PEER TUTORING METHOD: Peer tutoring is an instructional strategy that consists of learner partnership linking high achieving learners with lower achieving learners or those with comparable achievement. It is a systematic peer meditated teaching strategy.
There two major peer tutoring strategies: these are cross age tutoring and Reciprocal peer tutoring.
Cross age tutoring: is a peer tutoring approach that joins learners of different age with older learners assuming the role of tutor and younger learner assuming the role of learners.
Reciprocal peer tutoring: is a collaborative learning strategy in which learner alternate between the role or tutor and learners. It has a structured format where learners prompt, teach, monitor, evaluate and encourage each other. The alternating structure creates a sense of interdependence and maximize learning and motivation.
LESSON PLAN IN TEACHING SCIENCE
NAME: AJOSE KEHINDE MAUMO
MATRICULATION NUMBER: 2011/1/0002CE
YEAR OF STRUDY/LEVEL: 300
SCHOOL: AOCOED INTERNATIONAL SCHOOL, IJANKIN LAGOS STATE.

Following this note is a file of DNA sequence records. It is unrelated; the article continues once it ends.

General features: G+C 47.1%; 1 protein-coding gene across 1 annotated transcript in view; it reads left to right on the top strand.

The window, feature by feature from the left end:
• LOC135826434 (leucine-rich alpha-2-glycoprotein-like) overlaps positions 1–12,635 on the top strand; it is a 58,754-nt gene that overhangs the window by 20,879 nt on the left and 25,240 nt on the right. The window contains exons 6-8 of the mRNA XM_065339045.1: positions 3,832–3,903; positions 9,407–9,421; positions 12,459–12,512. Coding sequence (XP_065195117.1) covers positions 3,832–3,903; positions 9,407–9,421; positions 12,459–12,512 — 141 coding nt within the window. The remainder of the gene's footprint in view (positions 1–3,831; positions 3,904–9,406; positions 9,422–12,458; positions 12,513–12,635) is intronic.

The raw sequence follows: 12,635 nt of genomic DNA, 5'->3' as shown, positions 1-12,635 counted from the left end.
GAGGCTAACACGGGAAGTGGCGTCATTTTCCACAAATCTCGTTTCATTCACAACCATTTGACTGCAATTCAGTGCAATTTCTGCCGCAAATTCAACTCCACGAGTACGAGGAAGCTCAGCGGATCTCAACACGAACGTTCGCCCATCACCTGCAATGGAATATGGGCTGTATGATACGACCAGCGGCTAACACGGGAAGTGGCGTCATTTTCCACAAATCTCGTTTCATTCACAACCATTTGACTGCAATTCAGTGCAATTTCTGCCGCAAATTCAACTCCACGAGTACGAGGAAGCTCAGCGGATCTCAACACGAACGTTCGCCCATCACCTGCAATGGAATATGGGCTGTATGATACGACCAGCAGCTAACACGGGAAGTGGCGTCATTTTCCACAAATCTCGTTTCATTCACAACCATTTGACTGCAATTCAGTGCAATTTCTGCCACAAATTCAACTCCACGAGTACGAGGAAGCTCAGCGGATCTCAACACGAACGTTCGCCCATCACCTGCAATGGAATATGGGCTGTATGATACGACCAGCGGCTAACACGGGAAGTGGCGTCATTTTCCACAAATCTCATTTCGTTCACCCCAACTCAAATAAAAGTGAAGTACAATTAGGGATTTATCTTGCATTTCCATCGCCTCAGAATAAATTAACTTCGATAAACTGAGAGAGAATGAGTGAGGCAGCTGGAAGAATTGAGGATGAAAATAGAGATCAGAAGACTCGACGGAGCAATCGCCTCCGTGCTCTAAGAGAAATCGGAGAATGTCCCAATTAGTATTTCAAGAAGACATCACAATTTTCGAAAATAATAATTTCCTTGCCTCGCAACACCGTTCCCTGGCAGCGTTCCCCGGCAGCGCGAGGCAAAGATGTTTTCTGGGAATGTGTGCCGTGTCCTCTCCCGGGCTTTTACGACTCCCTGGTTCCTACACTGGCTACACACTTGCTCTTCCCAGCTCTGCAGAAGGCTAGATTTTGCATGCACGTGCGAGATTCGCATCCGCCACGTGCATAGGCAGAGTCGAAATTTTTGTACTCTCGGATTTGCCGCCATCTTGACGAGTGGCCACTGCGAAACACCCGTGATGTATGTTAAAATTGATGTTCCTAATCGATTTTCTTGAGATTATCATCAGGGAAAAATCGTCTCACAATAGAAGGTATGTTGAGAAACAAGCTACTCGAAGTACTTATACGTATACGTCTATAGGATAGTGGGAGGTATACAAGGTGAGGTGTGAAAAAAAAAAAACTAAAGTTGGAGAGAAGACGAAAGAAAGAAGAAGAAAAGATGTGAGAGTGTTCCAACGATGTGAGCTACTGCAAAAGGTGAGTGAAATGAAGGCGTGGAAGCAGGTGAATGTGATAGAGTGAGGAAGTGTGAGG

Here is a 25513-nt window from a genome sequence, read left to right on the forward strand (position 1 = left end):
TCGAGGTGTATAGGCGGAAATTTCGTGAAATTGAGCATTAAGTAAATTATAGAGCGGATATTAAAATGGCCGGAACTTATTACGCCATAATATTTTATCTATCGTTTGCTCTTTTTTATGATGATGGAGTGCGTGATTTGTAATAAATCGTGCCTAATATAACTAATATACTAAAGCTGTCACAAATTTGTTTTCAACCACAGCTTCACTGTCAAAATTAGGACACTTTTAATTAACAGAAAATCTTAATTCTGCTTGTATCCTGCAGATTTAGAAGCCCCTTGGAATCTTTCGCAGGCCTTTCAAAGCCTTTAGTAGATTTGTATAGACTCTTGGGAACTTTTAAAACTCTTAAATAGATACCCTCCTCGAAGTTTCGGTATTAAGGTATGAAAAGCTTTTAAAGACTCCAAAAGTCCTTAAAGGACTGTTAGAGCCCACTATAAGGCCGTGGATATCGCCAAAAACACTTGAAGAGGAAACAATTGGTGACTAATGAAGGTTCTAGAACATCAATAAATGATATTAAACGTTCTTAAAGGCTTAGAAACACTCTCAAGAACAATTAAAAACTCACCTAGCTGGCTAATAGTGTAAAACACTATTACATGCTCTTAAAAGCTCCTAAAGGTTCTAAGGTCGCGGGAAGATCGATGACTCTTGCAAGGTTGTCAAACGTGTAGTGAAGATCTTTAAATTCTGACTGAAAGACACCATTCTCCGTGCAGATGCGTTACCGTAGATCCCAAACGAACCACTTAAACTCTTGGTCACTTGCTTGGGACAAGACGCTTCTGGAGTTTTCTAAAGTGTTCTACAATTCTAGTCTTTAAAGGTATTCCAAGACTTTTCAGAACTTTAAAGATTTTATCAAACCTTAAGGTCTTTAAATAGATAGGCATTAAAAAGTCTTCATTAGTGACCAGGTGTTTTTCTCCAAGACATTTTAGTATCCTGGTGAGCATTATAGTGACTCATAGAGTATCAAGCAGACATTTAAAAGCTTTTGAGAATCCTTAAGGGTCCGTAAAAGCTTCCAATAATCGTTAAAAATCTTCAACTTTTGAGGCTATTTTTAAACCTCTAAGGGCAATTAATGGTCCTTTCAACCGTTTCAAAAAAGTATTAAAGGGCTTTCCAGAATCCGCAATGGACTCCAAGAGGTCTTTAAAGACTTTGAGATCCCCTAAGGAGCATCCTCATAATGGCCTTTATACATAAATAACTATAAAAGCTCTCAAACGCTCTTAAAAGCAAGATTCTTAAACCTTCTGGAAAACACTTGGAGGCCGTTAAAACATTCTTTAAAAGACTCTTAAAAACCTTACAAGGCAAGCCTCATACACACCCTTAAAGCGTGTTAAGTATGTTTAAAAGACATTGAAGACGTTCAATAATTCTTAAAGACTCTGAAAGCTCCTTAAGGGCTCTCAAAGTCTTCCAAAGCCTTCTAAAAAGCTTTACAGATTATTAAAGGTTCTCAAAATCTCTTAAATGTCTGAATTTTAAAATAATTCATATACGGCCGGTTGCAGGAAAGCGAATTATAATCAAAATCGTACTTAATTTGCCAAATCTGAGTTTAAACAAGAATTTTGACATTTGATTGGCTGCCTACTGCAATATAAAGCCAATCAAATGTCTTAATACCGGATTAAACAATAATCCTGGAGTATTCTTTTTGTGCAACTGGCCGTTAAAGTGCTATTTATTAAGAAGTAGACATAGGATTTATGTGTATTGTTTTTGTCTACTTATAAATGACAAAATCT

CLASS: SS I
DATE: 16TH JUNE, 2014
DURATION: 40 MINUTES
TOPIC: STATE OF MATTER
AVERAGE AGE OF LEARNERS: 14 YEARS
BEHAVIOURAL OBJECTIVES: At the end of the lesson, the students should be able to:
a. List the three state of matter
b. Give examples of each state of matter
c. Mention the changes matter undergo and give example for each change.
ENTRY BEHAVIOUR: The students have been taught introduction to chemistry.
INSTRUTIONAL MATERIALS: the teacher brings specimen to illustrate the state of matter to the students to see e.g. stone, water, perfume.
INTRODUCTION: The teacher asks the students to define matter and give examples of things in the environment that is made up of matter.
CONTENT: STATE OF MATTER
Matter can exist in three physical states solid
Solid, liquid and gas. A solid has a definite volume and shape; a liquid has no definite volume and shape (but it fills the entire container.)
Matter can change from one state to another. The most common example of a substance undergoing a change of state is water.
Generally, a given substance changes it state when it’s heated or cooled. For example candle wax and margarine liquefy on warming and solidify on cooling.
Properties of matter
Substance can be identified by the characteristics they possess. These characteristics are called properties